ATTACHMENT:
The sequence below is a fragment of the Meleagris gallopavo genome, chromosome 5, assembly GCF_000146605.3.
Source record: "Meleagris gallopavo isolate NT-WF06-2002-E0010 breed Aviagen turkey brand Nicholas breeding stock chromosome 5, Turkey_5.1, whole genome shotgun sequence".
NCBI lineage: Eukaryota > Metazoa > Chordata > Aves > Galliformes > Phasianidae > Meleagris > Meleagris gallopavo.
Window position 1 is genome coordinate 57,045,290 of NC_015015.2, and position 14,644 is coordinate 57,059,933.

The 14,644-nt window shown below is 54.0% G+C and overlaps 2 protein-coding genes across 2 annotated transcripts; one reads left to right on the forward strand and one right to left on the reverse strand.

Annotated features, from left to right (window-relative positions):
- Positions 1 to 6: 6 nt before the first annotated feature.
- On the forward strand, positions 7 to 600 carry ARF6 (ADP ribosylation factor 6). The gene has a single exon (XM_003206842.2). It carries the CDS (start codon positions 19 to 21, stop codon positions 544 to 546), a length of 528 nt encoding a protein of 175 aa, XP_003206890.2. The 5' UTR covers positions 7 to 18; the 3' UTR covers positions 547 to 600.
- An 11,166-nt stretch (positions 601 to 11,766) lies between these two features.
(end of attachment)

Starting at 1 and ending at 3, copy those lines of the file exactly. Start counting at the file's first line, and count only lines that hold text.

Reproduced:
The sequence below is a fragment of the Meleagris gallopavo genome, chromosome 5, assembly GCF_000146605.3.
Source record: "Meleagris gallopavo isolate NT-WF06-2002-E0010 breed Aviagen turkey brand Nicholas breeding stock chromosome 5, Turkey_5.1, whole genome shotgun sequence".
NCBI lineage: Eukaryota > Metazoa > Chordata > Aves > Galliformes > Phasianidae > Meleagris > Meleagris gallopavo.